However, there is a difference between a 5th Wheel and a Gooseneck hitch. A 5th Wheel hitch is commonly found on travel trailers, whereas a Gooseneck is found on horse trailers and flatbed utility trailers.

The connections are also different in these two hitches. A 5th Wheel trailer attaches to a flat plate mounted in the bed of the truck by what is called a King Pin. Conversely, a Gooseneck attaches to a ball in the bed of the truck, similar to the ball mount on the back of a conventional hitch.

5th Wheel and Gooseneck trailers have a distinct maneuvering advantage over a conventional hitch, making for tighter turns, both going forward and during backing, without jackknifing. Photo: Ford Motor Company.

Towing Your Trailer: Essential Tips

You are about to embark on a vacation, an adventure, or a memory-making trip – it should be fun and stress-free! I began trailering when I was just 10. Was I fearful? You bet! However, through some words of wisdom back then, and throughout my many decades of trailering, I truly enjoy the frequency of having a trailer hitched to my truck.

After all these years, I still follow these tips:

  • Check It Twice: Make sure you conduct a thorough walk-around of your vehicle and trailer before you get on the road. I am extremely safety conscious, and check connections, chains, and lighting twice before driving away. This ensures you have not overlooked anything on the first check and will give you peace of mind as you drive.
  • Slow & Steady: Leave yourself a greater distance with a trailer than without. Watch well ahead in traffic for brake lights. If brake lights are visible ahead, better to slow down sooner than later to avoid unsafe braking at highway speeds. As a general rule of thumb, keep your speed down when pulling a trailer of any kind. 
  • Be Gentle: When you have a trailer hitched to your vehicle, make sure every action you take, and movement you make, is done with a specific intention. For example, you cannot change lanes as quickly with a truck and a trailer as you would be able to with a normal sedan. Things like this are a fact of life when towing, so don’t worry and take your time. Whether it is the safety check, merging into traffic, or backing your trailer, do everything slow and deliberate.

And lastly, never let your guard down and keep a keen awareness of your surroundings. Do that and you will enjoy any trailering experience.

Tracy Miller is the Host of Pink Flamingo RV Radio, with nearly two decades of radio background and a lifetime of RVing experience.

  1. I appreciate your specific instructions on how to do this safely and efficiently. My issue with towing a trailer is usually that it stresses me out while driving. Do you have any more tips on how to be confident and safe while towing? Thank you for such a helpful article and applicable tips!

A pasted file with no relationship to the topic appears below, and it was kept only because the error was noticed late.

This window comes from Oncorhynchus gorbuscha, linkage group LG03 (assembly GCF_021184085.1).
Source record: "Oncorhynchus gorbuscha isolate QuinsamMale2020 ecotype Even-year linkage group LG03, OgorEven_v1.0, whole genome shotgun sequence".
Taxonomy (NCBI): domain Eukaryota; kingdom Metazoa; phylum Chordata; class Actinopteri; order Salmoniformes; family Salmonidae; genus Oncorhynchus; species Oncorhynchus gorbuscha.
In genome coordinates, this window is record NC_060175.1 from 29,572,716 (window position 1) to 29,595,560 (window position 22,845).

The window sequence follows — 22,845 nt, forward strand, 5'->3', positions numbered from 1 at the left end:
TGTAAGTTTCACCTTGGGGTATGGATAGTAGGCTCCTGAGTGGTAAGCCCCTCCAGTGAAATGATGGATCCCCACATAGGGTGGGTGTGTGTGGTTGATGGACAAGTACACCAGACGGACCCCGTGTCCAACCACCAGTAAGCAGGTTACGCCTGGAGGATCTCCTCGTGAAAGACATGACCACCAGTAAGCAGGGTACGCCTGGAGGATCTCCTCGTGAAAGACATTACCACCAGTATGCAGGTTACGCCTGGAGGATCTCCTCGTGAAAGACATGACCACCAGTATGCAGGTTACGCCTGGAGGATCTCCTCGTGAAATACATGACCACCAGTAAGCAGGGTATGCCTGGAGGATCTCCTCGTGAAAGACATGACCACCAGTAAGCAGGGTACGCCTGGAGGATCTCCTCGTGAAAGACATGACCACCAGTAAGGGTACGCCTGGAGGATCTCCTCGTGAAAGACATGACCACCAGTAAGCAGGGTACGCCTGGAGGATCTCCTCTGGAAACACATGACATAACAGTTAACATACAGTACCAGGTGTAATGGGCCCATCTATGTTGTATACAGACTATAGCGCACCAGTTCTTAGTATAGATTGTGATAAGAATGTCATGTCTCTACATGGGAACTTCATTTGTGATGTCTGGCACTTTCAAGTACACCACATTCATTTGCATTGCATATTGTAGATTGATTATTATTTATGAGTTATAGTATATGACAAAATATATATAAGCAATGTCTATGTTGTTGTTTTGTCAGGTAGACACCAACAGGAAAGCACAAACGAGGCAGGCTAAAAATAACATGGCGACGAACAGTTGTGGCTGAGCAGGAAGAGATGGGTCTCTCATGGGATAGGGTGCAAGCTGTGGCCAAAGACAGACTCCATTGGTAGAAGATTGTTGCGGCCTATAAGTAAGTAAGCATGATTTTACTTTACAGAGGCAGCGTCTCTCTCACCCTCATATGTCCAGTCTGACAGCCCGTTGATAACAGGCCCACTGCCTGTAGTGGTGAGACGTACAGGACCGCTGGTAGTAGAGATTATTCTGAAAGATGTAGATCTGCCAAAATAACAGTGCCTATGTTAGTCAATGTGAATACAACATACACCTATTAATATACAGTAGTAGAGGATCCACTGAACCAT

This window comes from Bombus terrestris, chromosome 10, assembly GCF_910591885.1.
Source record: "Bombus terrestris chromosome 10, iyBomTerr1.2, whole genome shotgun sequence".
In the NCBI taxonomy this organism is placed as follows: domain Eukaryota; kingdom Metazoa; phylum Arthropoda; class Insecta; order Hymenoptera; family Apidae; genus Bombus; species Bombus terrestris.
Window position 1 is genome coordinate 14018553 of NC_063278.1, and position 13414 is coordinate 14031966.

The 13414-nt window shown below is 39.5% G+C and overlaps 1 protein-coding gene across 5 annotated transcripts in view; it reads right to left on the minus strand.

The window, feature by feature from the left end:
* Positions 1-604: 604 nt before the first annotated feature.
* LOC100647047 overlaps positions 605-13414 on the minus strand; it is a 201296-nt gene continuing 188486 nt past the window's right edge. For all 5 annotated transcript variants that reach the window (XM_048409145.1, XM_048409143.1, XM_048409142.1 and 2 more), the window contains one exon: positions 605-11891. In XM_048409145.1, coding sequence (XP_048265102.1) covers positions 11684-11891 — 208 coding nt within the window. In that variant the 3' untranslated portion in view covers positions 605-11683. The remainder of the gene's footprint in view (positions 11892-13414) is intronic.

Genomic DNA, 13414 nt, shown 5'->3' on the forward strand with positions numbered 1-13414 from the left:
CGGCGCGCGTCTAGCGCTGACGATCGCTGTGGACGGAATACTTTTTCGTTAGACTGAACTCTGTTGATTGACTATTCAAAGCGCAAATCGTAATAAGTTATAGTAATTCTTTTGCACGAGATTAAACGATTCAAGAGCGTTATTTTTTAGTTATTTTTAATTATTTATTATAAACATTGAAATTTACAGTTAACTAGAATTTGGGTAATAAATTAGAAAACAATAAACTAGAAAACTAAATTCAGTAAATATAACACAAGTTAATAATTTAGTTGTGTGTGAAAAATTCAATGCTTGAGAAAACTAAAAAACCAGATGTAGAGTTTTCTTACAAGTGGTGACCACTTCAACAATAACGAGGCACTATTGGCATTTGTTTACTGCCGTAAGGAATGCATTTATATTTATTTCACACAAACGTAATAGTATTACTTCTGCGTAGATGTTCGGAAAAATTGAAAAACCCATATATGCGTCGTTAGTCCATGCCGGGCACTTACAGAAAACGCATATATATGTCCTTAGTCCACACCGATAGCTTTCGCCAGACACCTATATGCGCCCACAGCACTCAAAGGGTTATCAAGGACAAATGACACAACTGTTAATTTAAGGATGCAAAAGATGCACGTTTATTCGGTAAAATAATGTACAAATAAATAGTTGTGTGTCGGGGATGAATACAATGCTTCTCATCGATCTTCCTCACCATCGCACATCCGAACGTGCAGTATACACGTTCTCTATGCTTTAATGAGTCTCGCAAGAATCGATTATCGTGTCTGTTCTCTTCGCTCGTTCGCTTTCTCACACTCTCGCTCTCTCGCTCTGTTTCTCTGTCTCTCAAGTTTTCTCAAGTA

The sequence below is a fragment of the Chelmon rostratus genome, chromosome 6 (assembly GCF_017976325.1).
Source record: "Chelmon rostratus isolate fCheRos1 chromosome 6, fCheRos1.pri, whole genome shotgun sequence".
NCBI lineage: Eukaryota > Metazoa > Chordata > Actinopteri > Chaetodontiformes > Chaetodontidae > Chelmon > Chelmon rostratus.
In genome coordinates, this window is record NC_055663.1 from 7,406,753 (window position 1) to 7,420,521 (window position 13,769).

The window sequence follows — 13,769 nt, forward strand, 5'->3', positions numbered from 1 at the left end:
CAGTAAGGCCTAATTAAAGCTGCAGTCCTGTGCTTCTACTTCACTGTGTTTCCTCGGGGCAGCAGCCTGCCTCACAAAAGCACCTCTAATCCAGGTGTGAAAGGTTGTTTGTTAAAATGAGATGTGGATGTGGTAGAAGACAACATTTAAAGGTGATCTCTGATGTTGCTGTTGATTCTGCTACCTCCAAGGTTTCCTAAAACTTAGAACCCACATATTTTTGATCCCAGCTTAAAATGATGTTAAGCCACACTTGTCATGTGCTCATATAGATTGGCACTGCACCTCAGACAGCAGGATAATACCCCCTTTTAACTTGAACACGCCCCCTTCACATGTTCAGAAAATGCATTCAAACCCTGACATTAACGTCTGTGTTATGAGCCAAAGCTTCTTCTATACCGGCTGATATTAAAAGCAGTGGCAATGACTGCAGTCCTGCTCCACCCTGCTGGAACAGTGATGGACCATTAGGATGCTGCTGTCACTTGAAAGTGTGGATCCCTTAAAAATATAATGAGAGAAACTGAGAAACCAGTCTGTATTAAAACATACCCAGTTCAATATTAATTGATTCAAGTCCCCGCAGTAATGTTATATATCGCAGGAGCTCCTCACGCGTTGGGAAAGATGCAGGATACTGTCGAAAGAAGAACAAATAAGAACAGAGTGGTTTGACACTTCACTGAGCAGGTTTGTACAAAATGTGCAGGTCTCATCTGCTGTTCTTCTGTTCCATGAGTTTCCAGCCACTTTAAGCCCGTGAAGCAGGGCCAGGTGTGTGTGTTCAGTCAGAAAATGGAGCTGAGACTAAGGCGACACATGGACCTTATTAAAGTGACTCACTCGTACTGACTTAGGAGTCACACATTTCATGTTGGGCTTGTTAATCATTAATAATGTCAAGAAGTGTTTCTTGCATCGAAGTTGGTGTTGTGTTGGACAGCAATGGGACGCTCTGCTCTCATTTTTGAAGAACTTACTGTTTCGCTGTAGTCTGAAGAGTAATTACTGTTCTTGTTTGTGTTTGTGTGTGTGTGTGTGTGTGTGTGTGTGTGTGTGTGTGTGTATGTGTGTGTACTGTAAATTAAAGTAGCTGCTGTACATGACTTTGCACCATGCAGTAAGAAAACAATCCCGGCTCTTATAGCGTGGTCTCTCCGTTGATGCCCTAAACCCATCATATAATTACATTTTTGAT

1. Hi Brooke – usually, what helps me out when I tow is to simply take it slow. I keep my speed down and I take my time with everything. I have towed before in heavy traffic out east, through New York City for example and you really have to keep your speed in check and try not to change lanes too quickly. I would also recommend both hands on the wheel for better control, and if your truck does not have trailer brakes, to get them installed and to have a trailer equipped with brakes.

  2. I’ve watched my dad hitch trailer after trailer over the years, usually with quite the heavy load. I always wondered where he got the confidence to pull a trailer, but it sounds like if you know what you’re doing, it’s pretty straight forward. Thanks for sharing these tips!

  3. My brother just bought a truck to go with his RV trailer and is wondering what he needs to pull it. You mentioned that “conventional hitches, which are mounted under the back of the vehicle can vary” with Class I, II, III, IV, and V ratings. I didn’t realize there were so many different types. Do certain trucks require certain hitches? It seems that finding the right hitch could be very helpful.

  4. I really like that you say to slow down when pulling a trailer! A friend of mine just bought a trailer, and he drove like a maniac. I will have to let him know that he should be more careful, and to do everything slow and deliberate like you say.

  5. You are right, there are a lot of trailers that have too much tongue weight. I like to look for them when I am on a long car ride. Most of the people who make this mistake are people who are moving. They probably don’t tow anything often and so don’t know what to look for when hooking up their trailer.